Tuesday, January 1, 2019

In Search of the Philosopher's Stone: Michelle Willis, December 28, 2018 at Rockwood Music Hall Stage 3

Michelle Willis in the moment
Rockwood Music Hall Stage 3
December 28, 2018
image by Roy Abrams
For the past decade, Toronto natives have come to know the magic that their own Michelle Willis has the ability to conjure at a song’s notice. Her singular set of vocal cords possesses an otherworldly ability to identify, isolate, assimilate, and transmit the essence of her emotions into songs that captivate, transfix, and deeply move the listener. Willis's 2016 solo debut, See Us Through, presents the artist as a flesh-and-blood embodiment of the Four Elements.

My introduction to this extraordinary artist took place through Lighthouse, a 2016 release by David Crosby. Billed as a solo effort, the album was recorded with the help of three brilliant younger musical collaborators: Michael LeagueBecca Stevens, and Michelle Willis. From both the album and follow-up tours—loved by fans and critics alike—it was apparent that a new “4-Way Street” was evolving, one that foretold of new music on the horizon. Sure enough, two years later came Here If You Listen, the product of true hands-on creative collaboration between all four members of what is now being called the Lighthouse Band. Michelle Willis’s contributions to this album are masterful, highlighting her originality while underscoring the intuitive communication she enjoys with the other three members.

With only a few weeks passed since the triumphant closing show of the Here If You Listen tour, Michelle posted an announcement on social media that fish-hooked my eye: A special solo performance, to be held at the Rockwood Music Hall Stage 3, on Friday, December 28th. This intimate show, closing out a year filled with more than 230 live performances, would surely be special for both the artist and her audience. 

Minutes before showtime ...
image by Roy Abrams

Walking into the intimate Stage 3 and taking our seats mere paces from the baby grand piano, my family and I absorbed the glow of red light which bathed the stage in subtle frequencies of mystery and anticipation. This was the moment! Having waited for this opportunity since 2016, I was ecstatic that it was finally here. Having experienced the pure magic of what followed, I am equally ecstatic to have lived it. More than three days elapsed since that unforgettable hour, but the afterglow of that performance remains palpable.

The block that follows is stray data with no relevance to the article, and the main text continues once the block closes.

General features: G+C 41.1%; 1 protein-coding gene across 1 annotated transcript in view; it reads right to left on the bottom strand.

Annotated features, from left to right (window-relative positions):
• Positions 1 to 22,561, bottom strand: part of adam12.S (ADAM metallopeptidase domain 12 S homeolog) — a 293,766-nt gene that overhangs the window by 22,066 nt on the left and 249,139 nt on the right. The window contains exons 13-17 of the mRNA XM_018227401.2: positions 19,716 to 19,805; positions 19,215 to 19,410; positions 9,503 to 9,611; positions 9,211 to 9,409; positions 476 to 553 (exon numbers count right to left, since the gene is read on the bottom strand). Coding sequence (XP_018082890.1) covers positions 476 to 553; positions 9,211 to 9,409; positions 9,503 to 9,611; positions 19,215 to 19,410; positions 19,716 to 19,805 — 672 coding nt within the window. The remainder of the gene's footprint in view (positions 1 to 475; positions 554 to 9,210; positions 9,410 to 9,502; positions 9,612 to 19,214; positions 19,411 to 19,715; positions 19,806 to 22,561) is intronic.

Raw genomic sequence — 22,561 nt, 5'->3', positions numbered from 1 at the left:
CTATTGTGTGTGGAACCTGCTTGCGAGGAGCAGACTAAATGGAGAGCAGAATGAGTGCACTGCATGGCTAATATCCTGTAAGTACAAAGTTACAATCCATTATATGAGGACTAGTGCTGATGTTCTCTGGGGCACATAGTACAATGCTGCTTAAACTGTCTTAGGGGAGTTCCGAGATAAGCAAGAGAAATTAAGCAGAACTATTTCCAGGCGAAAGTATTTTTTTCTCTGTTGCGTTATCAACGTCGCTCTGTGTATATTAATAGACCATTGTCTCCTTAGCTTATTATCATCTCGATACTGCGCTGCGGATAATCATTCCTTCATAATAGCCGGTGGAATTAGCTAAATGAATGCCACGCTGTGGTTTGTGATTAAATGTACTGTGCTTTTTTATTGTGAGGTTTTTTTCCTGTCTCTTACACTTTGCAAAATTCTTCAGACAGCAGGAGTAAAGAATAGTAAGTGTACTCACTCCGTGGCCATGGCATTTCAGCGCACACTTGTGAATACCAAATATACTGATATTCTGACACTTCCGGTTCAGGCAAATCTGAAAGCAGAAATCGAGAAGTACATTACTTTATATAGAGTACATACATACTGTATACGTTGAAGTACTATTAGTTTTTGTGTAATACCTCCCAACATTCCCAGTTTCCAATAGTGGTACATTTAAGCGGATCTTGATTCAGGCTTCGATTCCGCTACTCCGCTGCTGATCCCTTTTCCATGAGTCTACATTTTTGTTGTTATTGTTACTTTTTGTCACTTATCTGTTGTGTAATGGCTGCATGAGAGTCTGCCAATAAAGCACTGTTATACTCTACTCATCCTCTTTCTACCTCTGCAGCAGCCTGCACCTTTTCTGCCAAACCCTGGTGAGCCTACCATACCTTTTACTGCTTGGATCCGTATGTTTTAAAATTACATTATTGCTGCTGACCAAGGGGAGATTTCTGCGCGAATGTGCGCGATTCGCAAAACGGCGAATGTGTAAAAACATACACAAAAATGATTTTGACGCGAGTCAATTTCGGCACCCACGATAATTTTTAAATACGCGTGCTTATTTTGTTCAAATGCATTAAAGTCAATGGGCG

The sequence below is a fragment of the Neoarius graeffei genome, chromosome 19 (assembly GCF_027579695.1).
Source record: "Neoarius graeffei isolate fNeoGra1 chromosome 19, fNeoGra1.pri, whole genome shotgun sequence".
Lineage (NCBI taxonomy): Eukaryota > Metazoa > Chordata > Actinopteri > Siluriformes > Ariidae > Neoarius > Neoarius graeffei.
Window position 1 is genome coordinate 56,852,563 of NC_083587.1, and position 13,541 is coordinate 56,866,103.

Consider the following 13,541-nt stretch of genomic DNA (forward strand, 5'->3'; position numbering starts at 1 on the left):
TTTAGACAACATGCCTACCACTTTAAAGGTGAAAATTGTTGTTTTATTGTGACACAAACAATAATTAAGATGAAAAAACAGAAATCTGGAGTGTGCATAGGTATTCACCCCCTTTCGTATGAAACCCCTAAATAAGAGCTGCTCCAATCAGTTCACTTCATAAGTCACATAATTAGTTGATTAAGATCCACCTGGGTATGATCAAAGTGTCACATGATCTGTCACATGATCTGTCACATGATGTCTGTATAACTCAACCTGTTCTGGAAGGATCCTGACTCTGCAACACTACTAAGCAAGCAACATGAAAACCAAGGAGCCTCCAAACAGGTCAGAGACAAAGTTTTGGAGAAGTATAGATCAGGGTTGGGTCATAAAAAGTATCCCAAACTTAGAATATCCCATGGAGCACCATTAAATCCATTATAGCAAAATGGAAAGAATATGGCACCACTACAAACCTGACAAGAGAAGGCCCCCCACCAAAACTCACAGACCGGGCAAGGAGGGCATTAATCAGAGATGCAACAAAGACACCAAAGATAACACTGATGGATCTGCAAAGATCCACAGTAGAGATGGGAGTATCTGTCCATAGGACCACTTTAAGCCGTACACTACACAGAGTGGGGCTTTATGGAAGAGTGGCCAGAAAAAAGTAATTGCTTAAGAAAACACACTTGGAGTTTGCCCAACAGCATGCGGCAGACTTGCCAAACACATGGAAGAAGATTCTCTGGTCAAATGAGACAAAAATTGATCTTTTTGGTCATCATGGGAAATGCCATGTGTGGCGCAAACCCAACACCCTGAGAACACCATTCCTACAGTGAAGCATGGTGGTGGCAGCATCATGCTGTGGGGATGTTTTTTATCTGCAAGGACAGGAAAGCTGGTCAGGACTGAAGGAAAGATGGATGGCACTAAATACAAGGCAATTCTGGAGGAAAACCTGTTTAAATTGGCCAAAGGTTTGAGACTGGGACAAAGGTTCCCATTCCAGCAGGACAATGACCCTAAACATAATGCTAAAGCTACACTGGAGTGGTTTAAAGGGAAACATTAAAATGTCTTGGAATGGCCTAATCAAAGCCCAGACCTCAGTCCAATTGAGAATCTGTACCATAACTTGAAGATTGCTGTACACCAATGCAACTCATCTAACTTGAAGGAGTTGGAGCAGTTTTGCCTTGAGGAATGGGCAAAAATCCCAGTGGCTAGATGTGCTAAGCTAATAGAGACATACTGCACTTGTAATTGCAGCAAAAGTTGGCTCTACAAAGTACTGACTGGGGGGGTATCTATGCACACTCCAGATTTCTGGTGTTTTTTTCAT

After a casual entrance and a friendly greeting, Michelle took her seat at the piano, adjusted her vocal microphone, closed her eyes, and was gone. Angelic airiness capped ethereal yet earthy elegance. Willis’s smoldering soulfulness sent rivers of fire that flowed in, around, and through songs that gave voice to their author’s innermost hopes, dreams and fears. 

Trust Me,” “See Us Through,” and “It’ll Rain Today”, three tracks from Willis’s 2016 debut solo album, See Us Through, were breathtakingly riveting in this format. So, too, were “Glory” and “Janet” from Here If You Listen. Taken together with a handful of unreleased material and specially-selected covers, Willis revealed to those in attendance what so many Canadians have known for years: She is a force of nature, an ever-changing ratio of the Four Elements, blessed with a voice that David Crosby describes as sounding “like God on a good day.”

Willis’s choice of covers highlighted her eclectic tastes. Neil Young’s “Don’t Let It Bring You Down” was treated to a gospel-tinged interpretation, while “Rectify,” penned by renowned Toronto-based artist Rob Piltch but never recorded by him, was introduced as a personal favorite.

The unreleased material proved to contain perhaps the most personal musings of the evening. “Think Well of Me,” a short piece, was introduced as “more a thought than a song.” “Just One Voice,” with its walk up and down motion, featured the decidedly barbed hook, “So tell me, am I crazy now?” “Liberty,” a more mid-tempo song, was described by its creator as “groovy” thanks to its verse. The last of the unpublished songs, “Snow Drift,” was yet another glittering example of muse-mining songwriting skill and finesse.

Chatting with Michelle after the show, I learned that sessions for her next solo album are slated to begin in March. Here’s wishing her all the best for a fulfilling New Year on all levels!

© Roy Abrams 2019

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